National

Female 'rakugo' narrator packs bags to spread mirth on Korean Peninsula

“Rakugo” comic storyteller Kikuchiyo Kokontei hopes to spend this summer breaking down cultural barriers on both sides of the Korean Peninsula.

Kikuchiyo, one of only two women to ever attain the rank of rakugo master, plans to hold performances in Pyongyang and Seoul, where popular Japanese culture and entertainment have been banned throughout the postwar period.

“Giving people a laugh — that is the aim of a barrier-free rakugo, which transcends damage or national borders,” the 44-year-old Tokyo native said.

Rakugo is a traditional Japanese form of storytelling. The performer sits alone in front of the audience armed only with a hand fan and towel as props while delivering a comic monologue. The stories end with a pun-based punch line.

Interaction with the audience is important throughout the performance.

“The aspects not communicated through words are provided through facial expressions,” Kikuchiyo explained.

Her upcoming performance will not be her first in North Korea. About a year ago, Kikuchiyo was aboard the Peace Boat, which is operated by a nongovernmental organization, when the ship called at a North Korean port.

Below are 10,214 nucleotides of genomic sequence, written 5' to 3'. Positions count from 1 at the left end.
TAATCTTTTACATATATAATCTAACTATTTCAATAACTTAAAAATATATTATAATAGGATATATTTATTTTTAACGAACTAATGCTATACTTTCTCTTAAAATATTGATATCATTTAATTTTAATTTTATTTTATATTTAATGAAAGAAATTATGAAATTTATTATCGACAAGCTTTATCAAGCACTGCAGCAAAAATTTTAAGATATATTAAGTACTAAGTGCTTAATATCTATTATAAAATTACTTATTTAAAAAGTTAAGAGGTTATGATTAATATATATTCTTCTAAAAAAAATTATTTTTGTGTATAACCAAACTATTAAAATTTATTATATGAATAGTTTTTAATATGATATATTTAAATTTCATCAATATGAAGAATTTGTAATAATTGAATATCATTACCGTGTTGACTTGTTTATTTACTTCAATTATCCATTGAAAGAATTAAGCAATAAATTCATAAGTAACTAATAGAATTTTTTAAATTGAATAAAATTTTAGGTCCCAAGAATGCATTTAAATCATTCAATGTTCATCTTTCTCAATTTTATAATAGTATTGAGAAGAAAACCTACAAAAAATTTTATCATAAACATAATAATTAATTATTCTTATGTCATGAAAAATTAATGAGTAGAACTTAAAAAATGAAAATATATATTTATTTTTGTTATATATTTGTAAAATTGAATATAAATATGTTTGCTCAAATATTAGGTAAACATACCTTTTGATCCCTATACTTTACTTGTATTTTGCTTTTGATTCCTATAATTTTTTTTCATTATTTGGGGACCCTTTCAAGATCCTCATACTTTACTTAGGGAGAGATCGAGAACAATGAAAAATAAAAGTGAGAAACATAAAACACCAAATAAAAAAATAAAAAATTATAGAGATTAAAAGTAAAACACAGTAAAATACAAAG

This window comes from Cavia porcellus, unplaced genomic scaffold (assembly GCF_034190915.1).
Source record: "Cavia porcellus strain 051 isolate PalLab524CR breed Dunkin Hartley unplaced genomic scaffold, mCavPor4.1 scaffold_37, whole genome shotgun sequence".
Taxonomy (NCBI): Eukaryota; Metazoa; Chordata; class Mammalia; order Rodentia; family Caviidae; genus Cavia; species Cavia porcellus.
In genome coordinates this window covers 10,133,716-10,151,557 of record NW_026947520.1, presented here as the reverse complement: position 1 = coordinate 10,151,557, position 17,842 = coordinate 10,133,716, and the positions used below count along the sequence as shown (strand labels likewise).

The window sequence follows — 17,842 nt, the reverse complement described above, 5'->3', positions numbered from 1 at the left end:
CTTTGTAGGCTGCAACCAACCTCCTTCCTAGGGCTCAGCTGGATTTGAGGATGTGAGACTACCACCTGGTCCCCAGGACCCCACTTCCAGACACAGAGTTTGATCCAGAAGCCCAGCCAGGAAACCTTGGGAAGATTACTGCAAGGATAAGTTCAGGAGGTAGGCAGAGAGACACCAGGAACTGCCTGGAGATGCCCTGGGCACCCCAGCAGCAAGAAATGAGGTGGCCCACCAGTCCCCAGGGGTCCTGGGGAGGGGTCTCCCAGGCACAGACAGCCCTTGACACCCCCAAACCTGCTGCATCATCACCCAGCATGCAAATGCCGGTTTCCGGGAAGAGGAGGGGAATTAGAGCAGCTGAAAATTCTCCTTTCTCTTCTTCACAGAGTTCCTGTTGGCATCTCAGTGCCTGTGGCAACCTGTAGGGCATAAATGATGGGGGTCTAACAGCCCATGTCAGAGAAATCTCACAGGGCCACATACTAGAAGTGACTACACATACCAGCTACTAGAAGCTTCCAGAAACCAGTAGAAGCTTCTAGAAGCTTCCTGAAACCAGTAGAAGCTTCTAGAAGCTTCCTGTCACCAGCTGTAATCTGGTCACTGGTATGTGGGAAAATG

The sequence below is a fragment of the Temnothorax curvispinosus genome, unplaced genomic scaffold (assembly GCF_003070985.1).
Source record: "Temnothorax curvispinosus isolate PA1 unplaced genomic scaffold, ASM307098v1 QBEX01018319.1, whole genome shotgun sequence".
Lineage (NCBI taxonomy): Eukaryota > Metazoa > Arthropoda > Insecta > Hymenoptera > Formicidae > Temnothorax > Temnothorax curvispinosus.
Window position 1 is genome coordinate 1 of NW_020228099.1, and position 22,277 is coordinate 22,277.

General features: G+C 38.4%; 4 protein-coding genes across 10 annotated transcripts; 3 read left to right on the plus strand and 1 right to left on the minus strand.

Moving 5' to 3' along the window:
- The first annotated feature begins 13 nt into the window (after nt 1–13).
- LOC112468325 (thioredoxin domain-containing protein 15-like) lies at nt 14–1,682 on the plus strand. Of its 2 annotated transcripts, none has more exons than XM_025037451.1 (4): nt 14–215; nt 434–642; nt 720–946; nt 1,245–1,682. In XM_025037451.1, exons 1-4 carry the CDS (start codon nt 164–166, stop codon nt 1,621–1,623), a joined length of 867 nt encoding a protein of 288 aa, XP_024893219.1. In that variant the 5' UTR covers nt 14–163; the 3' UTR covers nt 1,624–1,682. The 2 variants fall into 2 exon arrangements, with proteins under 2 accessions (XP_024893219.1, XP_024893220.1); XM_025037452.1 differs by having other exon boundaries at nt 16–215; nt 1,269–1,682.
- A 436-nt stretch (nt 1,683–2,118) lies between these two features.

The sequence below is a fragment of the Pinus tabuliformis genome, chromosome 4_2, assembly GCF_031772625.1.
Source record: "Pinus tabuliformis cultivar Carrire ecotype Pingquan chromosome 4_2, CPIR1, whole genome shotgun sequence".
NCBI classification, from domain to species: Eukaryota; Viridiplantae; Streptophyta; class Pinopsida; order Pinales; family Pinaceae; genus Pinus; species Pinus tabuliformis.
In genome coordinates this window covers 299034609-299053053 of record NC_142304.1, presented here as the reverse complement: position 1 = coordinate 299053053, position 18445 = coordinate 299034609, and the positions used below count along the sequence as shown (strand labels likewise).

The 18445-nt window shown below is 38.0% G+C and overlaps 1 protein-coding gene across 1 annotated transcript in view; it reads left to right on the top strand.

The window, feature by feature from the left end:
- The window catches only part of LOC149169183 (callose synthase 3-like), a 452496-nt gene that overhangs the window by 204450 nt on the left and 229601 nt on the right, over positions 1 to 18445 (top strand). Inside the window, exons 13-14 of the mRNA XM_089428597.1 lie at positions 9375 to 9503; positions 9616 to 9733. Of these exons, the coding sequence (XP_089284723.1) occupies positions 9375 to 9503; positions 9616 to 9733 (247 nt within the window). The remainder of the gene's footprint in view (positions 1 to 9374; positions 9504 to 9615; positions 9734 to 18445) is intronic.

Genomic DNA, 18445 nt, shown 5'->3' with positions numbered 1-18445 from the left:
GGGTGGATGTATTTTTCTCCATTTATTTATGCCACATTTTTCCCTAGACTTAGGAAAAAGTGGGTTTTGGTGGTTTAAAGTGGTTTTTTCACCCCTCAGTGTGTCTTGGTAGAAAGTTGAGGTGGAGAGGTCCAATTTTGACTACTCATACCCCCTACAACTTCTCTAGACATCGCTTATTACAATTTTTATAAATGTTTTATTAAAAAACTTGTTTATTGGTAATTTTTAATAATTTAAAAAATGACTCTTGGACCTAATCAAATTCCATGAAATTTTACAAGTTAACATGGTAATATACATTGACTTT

At an onboard reception, she gave a performance for an audience of North Koreans, who responded warmly.

After returning to Japan, she was asked whether she was interested in going back to North Korea for another performance. “Definitely,” she answered.

Her South Korean performance is also expected to be a big achievement, given the country’s long-standing ban on Japanese culture, which has gradually been easing.

In recent months, Kikuchiyo has been busy preparing her scripts so that they contain aspects of both Japanese and Korean culture. Around a dozen pages have been transcribed into the Korean script of Hangul.

Nearly a decade ago, Kikuchiyo and Sanyutei Karuta became the first women in rakugo’s 400-year history to attain the rank of “shinuchi,” or master storyteller. Kikuchiyo’s career has been filled with professional challenges ever since.

She embarked on her rakugo career in 1984 at the age of 27. Earlier, she had worked at an advertising agency after graduating from Obirin University and Tokyo Designer Gakuin College.

In March, she performed in Rio de Janeiro for audiences of mainly first- and second-generation Japanese-Brazilians. When Kikuchiyo first expressed interest in becoming a professional storyteller, she was told that rakugo masters would never accept a female apprentice.

Kikuchiyo’s ambition and determination helped break down that centuries-old barrier.

While on the Korean Peninsula, she hopes to break down the barrier of culture.

“Cultural exchange is important if we are to understand each other,” she said.